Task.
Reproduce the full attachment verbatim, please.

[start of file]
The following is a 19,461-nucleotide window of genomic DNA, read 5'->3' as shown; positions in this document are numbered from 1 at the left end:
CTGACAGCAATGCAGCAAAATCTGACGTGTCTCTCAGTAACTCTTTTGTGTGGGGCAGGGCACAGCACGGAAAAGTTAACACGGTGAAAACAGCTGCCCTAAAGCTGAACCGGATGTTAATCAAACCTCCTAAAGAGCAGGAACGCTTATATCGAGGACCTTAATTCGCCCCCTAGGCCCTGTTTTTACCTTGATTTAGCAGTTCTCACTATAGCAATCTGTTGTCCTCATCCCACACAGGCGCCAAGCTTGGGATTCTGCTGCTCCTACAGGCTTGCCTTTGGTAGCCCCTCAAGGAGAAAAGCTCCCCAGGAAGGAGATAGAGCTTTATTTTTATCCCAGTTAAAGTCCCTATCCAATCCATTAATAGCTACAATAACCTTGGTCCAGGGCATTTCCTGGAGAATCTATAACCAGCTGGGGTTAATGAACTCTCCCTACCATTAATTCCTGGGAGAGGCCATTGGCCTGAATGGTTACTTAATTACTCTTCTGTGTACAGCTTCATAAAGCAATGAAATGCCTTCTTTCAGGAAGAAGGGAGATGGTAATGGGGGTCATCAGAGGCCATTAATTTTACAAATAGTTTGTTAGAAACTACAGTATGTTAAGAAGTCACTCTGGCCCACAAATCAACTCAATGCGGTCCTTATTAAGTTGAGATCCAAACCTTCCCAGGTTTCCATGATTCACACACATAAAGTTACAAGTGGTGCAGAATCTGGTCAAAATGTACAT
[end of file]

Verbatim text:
The following is a 19,461-nucleotide window of genomic DNA, read 5'->3' as shown; positions in this document are numbered from 1 at the left end:
CTGACAGCAATGCAGCAAAATCTGACGTGTCTCTCAGTAACTCTTTTGTGTGGGGCAGGGCACAGCACGGAAAAGTTAACACGGTGAAAACAGCTGCCCTAAAGCTGAACCGGATGTTAATCAAACCTCCTAAAGAGCAGGAACGCTTATATCGAGGACCTTAATTCGCCCCCTAGGCCCTGTTTTTACCTTGATTTAGCAGTTCTCACTATAGCAATCTGTTGTCCTCATCCCACACAGGCGCCAAGCTTGGGATTCTGCTGCTCCTACAGGCTTGCCTTTGGTAGCCCCTCAAGGAGAAAAGCTCCCCAGGAAGGAGATAGAGCTTTATTTTTATCCCAGTTAAAGTCCCTATCCAATCCATTAATAGCTACAATAACCTTGGTCCAGGGCATTTCCTGGAGAATCTATAACCAGCTGGGGTTAATGAACTCTCCCTACCATTAATTCCTGGGAGAGGCCATTGGCCTGAATGGTTACTTAATTACTCTTCTGTGTACAGCTTCATAAAGCAATGAAATGCCTTCTTTCAGGAAGAAGGGAGATGGTAATGGGGGTCATCAGAGGCCATTAATTTTACAAATAGTTTGTTAGAAACTACAGTATGTTAAGAAGTCACTCTGGCCCACAAATCAACTCAATGCGGTCCTTATTAAGTTGAGATCCAAACCTTCCCAGGTTTCCATGATTCACACACATAAAGTTACAAGTGGTGCAGAATCTGGTCAAAATGTACAT